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Michigan tribe gets land-into-trust date in 2007

A Michigan tribe whose leaders have been waiting years to establish a reservation got one step closer to that goal on Thursday.

The Match-e-be-nash-she-wish Band of Pottawatomi, also known as the Gun Lake Tribe, announced that its land will finally be placed in trust on January 5, 2007. That means the tribe can build a casino on the initial 146-acre reservation.

"This is another very significant step forward for our tribe," said Gun Lake Chairman D.K. Sprague. "We are taking the federal government at its word and expect to begin construction of the Gun Lake Casino early next year."

The deadline was set by the Bush administration as part of a lawsuit that casino opponents filed against the Bureau of Indian Affairs. A group called Michigan Gambling Opposition, or MichGO, has held up the tribe's land-into-trust application for nearly two years.

But recent developments have shifted the legal landscape. A federal judge and a federal appeals court dismissed MichGO's lawsuit against the Pokagon Band of Potawatomi Indians, also of Michigan, after six years of battles. The tribe is now building a casino on a 675-acre initial reservation.

The changes have the Department of Justice confident that the Gun Lake's land-into-trust will survive the lawsuit. Government attorneys gave MichGO 70 days -- up until January 5, 2007 -- to try and obtain an injunction against the Bureau of Indian Affairs.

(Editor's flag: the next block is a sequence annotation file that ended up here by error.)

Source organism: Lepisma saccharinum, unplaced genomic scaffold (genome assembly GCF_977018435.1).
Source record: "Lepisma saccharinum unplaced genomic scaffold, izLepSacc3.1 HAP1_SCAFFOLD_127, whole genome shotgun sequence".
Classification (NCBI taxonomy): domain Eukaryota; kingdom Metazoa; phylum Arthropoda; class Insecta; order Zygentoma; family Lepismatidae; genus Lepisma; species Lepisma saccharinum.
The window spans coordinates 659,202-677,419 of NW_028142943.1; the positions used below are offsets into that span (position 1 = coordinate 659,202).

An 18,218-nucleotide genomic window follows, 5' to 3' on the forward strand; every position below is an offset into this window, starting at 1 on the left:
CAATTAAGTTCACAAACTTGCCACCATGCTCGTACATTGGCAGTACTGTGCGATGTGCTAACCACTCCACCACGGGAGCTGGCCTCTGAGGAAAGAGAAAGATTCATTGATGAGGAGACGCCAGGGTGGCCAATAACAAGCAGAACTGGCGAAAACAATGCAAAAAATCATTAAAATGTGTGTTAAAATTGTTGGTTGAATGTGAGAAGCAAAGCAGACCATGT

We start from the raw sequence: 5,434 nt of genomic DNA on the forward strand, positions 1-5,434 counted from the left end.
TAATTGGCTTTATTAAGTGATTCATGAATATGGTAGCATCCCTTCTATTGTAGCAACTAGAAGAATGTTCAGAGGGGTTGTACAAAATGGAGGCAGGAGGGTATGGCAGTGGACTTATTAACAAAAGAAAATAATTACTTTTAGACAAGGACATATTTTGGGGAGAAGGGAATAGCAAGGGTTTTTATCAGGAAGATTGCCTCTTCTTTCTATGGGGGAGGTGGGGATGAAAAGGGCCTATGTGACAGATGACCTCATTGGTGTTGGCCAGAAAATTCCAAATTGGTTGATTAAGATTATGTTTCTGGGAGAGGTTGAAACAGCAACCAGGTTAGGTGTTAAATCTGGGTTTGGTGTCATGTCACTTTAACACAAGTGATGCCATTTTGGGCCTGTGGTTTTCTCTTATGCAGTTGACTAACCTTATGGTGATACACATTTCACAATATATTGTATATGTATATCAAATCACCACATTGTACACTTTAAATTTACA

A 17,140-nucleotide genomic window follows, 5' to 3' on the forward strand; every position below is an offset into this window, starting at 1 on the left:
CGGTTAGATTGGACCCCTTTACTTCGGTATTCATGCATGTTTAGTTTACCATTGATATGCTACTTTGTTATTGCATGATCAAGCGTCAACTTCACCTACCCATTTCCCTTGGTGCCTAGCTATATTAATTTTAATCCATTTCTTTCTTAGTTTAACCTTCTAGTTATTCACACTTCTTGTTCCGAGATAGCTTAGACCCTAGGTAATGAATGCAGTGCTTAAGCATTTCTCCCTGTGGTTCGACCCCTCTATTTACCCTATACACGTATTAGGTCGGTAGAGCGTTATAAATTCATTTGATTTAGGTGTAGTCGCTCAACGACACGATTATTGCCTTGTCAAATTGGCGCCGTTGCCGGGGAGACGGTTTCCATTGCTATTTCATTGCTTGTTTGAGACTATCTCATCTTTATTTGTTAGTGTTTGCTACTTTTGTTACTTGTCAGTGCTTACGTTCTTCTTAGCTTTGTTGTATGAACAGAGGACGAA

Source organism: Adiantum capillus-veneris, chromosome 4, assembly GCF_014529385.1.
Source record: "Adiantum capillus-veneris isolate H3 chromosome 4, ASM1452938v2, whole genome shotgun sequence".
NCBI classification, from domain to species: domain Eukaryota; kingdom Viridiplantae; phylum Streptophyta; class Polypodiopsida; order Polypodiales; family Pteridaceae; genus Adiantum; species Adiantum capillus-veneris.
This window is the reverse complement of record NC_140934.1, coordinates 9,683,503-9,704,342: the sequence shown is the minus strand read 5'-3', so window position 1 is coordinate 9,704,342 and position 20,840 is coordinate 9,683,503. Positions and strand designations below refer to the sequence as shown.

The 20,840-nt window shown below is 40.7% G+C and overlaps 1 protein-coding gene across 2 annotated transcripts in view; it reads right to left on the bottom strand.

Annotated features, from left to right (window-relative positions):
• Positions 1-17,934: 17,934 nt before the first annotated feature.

Government attorneys tried to strike an agreement with MichGO to resolve the case. But, according to a letter filed to federal court on October 27, the group refused and instead asked the BIA to prepare an environmental impact statement, a move that would delay the application even further and require the tribe to pay additional funds.

That would cause "irreparable harm" to the tribe, attorney Gina L. Allery wrote in the letter. "The United States does not believe that an EIS is warranted in this case," she told an attorney for MichGO.

Even when the land is put in trust, the tribe faces an additional hurdle. Michigan has refused to negotiate a Class III gaming compact, although other tribes in the state are operating Class III facilities.

In hopes of bolstering its stance, the tribe cited the Interior Department decision to issue rules for the Seminole Tribe because the state hasn't negotiated a compact. In Wyoming, Interior has agreed to do the same for the Northern Arapaho Tribe because the state failed to come to the table in good faith.

Sprague said the tribe can go that route but he would rather negotiate a deal so that the tribe can share revenues with the state and local governments "A Class III compact would be best for the tribe, the state and the surrounding communities," he said.

The Gun Lake Tribe was recognized through the BIA process in 1999. As newly recognized, the tribe qualifies for an exception under Section 20 of the Indian Gaming Regulatory Act.

Department of Justice Letter:
Gun Lake Band Land-into-Trust (October 27, 2006)

Relevant Links:
Match-e-be-nash-she-wish Band of Pottawatomi -